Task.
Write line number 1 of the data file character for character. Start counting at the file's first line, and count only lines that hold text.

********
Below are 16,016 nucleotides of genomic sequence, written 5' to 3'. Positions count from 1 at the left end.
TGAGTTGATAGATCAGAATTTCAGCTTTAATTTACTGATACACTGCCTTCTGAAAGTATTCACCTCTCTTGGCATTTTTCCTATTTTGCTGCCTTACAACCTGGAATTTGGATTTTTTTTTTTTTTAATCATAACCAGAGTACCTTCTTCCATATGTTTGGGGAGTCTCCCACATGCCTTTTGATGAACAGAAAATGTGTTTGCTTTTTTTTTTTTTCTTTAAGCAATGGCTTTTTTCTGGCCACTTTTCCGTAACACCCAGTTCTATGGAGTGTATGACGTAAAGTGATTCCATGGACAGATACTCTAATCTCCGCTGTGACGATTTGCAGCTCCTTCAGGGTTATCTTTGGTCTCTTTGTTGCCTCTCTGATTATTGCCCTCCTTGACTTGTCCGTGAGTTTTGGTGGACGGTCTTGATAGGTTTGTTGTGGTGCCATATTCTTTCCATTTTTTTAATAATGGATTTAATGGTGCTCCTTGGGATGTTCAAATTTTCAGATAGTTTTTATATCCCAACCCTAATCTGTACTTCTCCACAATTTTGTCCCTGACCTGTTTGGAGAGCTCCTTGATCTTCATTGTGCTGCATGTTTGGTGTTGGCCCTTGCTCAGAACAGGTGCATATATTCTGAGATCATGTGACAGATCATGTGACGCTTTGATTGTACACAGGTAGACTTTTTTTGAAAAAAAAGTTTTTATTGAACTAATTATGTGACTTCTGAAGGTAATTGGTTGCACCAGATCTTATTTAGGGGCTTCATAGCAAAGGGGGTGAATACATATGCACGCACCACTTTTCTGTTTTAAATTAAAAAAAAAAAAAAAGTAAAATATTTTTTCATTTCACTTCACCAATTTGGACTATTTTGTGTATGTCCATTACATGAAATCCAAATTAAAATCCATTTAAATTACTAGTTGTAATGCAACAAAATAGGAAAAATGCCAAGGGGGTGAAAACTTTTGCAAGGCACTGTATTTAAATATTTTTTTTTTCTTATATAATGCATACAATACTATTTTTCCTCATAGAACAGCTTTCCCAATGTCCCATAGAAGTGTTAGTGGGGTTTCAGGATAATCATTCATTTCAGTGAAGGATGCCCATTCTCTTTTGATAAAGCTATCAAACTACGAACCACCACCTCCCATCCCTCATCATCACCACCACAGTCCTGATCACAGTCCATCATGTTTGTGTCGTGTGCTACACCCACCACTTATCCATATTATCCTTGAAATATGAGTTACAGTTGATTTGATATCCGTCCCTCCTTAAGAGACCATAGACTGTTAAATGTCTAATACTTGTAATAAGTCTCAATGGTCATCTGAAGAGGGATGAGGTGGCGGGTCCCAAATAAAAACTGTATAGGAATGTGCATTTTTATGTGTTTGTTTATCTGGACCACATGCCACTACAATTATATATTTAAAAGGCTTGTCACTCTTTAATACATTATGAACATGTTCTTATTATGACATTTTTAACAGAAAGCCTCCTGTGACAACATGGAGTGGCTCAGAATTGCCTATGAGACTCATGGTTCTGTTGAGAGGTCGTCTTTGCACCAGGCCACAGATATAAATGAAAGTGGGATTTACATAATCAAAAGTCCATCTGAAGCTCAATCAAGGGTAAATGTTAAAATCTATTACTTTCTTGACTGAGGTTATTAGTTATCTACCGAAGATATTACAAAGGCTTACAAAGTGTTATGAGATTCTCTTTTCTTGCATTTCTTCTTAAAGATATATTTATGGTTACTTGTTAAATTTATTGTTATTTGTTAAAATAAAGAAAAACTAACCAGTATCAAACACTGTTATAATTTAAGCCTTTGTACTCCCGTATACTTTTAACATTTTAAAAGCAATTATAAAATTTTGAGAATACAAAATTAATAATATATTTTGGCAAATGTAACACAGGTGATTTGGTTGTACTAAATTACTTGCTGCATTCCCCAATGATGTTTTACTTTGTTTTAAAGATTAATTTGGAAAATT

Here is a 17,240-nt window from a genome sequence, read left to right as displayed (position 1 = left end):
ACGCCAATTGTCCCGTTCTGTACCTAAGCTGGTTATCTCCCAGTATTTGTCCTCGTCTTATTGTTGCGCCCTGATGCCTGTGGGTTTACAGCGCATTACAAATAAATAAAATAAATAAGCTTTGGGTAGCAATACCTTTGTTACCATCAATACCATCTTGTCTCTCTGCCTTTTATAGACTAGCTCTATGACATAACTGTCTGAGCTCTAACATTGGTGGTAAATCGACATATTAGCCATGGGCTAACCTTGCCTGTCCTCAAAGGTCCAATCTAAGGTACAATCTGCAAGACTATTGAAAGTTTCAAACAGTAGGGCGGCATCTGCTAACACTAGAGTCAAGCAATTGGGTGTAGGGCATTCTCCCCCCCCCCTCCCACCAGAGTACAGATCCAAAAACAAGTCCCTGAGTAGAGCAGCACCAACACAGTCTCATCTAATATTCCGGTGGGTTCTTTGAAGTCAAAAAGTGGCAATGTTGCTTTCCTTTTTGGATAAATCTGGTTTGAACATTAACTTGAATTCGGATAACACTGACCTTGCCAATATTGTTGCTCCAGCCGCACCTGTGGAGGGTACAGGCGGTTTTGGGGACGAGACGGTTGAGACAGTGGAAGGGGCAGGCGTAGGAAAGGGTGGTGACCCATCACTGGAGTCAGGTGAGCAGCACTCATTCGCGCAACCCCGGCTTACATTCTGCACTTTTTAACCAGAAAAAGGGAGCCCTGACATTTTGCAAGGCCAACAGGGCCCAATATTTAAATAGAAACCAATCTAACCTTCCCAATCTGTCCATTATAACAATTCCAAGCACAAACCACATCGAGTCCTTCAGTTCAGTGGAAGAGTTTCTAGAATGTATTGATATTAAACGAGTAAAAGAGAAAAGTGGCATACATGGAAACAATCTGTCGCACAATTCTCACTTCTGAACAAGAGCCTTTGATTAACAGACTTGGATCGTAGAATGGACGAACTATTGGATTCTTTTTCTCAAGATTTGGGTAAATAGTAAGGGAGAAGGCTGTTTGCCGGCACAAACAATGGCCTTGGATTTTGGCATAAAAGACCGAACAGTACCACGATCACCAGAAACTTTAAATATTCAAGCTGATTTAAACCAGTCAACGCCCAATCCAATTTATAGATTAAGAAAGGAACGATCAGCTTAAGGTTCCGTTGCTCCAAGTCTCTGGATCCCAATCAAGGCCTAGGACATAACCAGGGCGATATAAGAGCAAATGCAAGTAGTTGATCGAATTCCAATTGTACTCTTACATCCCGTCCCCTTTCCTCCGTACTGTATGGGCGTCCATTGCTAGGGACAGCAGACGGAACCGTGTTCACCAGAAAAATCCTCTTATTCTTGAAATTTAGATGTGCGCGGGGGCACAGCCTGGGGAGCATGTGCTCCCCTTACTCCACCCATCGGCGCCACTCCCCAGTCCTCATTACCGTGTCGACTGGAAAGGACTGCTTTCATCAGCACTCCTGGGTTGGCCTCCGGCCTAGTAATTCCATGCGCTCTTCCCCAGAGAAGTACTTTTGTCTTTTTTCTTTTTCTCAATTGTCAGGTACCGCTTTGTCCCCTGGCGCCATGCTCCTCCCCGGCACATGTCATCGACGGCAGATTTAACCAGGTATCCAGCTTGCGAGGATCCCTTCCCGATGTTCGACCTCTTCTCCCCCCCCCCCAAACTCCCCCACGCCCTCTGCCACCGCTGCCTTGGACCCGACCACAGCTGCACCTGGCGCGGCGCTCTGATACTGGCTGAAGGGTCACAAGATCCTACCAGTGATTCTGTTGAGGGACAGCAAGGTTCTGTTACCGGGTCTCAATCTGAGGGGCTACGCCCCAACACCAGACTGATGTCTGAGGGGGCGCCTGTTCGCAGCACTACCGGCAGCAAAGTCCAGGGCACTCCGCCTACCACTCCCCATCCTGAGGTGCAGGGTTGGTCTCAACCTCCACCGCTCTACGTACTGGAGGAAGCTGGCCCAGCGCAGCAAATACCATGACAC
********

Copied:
Below are 16,016 nucleotides of genomic sequence, written 5' to 3'. Positions count from 1 at the left end.